Hay Fever (New Theatre)

hayfever1Venue: New Theatre (Newtown NSW), Oct 8 – Nov 2, 2013
Playwright: Noël Coward
Director: Rosane McNamara
Actors: Alice Livingstone, Jorja Brain, James Bean, David Halgren
Image by Bob Seary

Theatre review
Noël Coward’s work has an irreverent and subversive sensibility that stands the test of time. Hay Fever is about a family that is characterised by early 20th century notions of decadence and the bohemian, and Rosane McNamara’s vision has created an interpretation that speaks to modern audiences, while retaining all the robust and wicked humour that Coward is best known for.

Judith Bliss is the matriarch of the household, and a middle-aged star of the theatre who seems unable to live life without manufactured drama and exaggerated affectations. Played with flair and excellent humour by Alice Livingstone, the role is front and centre of the show, and absolutely crucial to the success of this production. Livingstone’s firm Cowardian grasp of flamboyance and wit is marvellous. Her skills in high camp delivers barrels of laughter, and she carves out a character that is perversely alluring despite her hideous indulgences. Livingstone’s counterparts do not quite match up to her comedic excellence, but all have created distinct and memorable personalities that move the plot along with clarity and sharpness.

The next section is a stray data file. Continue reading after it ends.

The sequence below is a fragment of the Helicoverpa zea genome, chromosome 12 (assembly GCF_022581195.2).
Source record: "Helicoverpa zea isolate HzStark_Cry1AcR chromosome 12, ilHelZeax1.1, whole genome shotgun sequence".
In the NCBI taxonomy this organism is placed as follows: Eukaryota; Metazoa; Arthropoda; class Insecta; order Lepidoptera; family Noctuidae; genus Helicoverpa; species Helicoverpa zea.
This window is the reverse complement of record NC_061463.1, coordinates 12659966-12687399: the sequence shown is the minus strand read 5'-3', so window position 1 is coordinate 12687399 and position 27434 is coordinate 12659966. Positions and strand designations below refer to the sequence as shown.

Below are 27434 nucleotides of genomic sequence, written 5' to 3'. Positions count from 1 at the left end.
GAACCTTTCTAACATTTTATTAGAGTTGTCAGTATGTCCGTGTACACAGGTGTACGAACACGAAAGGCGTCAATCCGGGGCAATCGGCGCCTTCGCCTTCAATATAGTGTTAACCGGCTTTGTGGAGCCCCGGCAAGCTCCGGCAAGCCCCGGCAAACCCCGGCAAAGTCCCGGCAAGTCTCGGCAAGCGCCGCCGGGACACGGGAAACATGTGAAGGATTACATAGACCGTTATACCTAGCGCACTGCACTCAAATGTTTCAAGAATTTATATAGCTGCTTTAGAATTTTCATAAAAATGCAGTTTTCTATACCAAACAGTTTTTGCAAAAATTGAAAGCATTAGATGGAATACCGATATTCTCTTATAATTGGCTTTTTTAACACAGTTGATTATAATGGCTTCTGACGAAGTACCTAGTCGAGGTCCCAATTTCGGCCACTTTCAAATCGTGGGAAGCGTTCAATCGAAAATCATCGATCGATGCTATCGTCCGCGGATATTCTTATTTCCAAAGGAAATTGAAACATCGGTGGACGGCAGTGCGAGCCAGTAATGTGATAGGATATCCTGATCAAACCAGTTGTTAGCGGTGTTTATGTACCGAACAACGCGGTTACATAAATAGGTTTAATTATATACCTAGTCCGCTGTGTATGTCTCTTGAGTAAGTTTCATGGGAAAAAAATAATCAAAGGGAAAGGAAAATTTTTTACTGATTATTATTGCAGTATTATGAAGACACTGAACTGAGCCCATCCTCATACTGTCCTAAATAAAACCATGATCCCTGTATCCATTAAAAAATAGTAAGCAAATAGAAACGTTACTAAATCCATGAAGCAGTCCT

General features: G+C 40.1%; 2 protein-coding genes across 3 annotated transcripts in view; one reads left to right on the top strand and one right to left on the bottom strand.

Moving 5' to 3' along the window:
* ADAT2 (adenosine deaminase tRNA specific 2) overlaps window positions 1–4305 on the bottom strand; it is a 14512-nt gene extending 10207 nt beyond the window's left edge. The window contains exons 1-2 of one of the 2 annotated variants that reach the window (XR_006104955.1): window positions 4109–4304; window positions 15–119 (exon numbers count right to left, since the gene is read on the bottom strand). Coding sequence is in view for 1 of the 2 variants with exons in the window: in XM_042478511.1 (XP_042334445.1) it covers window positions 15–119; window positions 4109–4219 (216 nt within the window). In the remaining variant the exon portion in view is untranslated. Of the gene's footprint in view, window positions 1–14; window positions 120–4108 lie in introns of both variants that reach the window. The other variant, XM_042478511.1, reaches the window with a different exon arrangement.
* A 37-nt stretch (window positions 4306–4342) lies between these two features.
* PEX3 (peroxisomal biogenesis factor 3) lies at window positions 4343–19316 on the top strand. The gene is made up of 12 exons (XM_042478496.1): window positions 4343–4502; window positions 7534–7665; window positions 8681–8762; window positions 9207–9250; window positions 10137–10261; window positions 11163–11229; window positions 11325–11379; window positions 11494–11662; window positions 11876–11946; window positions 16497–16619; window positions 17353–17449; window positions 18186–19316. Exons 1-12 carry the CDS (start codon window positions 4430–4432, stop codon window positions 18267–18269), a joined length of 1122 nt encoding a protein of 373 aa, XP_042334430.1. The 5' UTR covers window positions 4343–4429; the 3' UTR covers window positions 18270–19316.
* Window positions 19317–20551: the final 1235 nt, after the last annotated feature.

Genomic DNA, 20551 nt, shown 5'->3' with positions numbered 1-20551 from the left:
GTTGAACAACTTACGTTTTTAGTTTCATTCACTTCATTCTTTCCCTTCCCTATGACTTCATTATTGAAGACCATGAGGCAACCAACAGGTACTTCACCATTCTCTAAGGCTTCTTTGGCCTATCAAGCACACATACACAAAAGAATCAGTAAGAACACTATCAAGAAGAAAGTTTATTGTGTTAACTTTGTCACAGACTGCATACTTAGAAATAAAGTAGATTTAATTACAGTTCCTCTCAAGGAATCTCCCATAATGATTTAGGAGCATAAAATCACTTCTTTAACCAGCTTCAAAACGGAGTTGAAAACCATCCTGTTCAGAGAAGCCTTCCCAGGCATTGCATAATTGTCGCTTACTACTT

Another star of the show is production design; all visual elements are impressive. Set and lighting design are effective, and their take on 1920s Art Deco is graceful and charming. Costumes are superb and detailed, and in the case of the character Myra especially, hair and makeup are simply stunning.

New Theatre’s Hay Fever is a bold and wonderful achievement. Noël Coward’s characters and wittiness are not the simplest to portray, and even though this production does not hit every punchline perfectly (most notably when the leading lady is off-stage), it is remarkable that his story is brought to life so vividly. With the passage of time, its century-old aesthetics might look to be outmoded, but Rosane McNamara’s direction fleshes out everything that is exceptional and unconventional in Coward’s writing that is rarely, if ever, replicated.